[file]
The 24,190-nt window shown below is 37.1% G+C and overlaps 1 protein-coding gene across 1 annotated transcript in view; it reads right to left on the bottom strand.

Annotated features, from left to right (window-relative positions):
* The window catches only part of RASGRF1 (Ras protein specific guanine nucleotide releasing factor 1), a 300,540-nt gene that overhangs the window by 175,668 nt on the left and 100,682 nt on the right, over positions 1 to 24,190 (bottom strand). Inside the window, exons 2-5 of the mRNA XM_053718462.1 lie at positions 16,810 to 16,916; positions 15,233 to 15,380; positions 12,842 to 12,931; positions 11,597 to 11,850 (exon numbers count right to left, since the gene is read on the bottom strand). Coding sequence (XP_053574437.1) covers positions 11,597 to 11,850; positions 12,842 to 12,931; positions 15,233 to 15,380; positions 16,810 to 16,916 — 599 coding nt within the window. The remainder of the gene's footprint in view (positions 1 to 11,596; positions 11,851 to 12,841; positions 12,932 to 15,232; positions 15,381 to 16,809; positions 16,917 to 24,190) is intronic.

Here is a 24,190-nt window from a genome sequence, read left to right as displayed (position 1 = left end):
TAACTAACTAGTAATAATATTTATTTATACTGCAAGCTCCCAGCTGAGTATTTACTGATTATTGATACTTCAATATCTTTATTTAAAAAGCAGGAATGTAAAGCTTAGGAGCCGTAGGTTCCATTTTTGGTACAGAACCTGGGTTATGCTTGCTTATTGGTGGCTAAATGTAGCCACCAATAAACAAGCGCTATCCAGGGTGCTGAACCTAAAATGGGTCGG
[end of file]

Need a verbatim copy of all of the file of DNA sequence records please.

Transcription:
The 24,190-nt window shown below is 37.1% G+C and overlaps 1 protein-coding gene across 1 annotated transcript in view; it reads right to left on the bottom strand.

Annotated features, from left to right (window-relative positions):
* The window catches only part of RASGRF1 (Ras protein specific guanine nucleotide releasing factor 1), a 300,540-nt gene that overhangs the window by 175,668 nt on the left and 100,682 nt on the right, over positions 1 to 24,190 (bottom strand). Inside the window, exons 2-5 of the mRNA XM_053718462.1 lie at positions 16,810 to 16,916; positions 15,233 to 15,380; positions 12,842 to 12,931; positions 11,597 to 11,850 (exon numbers count right to left, since the gene is read on the bottom strand). Coding sequence (XP_053574437.1) covers positions 11,597 to 11,850; positions 12,842 to 12,931; positions 15,233 to 15,380; positions 16,810 to 16,916 — 599 coding nt within the window. The remainder of the gene's footprint in view (positions 1 to 11,596; positions 11,851 to 12,841; positions 12,932 to 15,232; positions 15,381 to 16,809; positions 16,917 to 24,190) is intronic.

Here is a 24,190-nt window from a genome sequence, read left to right as displayed (position 1 = left end):
TAACTAACTAGTAATAATATTTATTTATACTGCAAGCTCCCAGCTGAGTATTTACTGATTATTGATACTTCAATATCTTTATTTAAAAAGCAGGAATGTAAAGCTTAGGAGCCGTAGGTTCCATTTTTGGTACAGAACCTGGGTTATGCTTGCTTATTGGTGGCTAAATGTAGCCACCAATAAACAAGCGCTATCCAGGGTGCTGAACCTAAAATGGGTCGG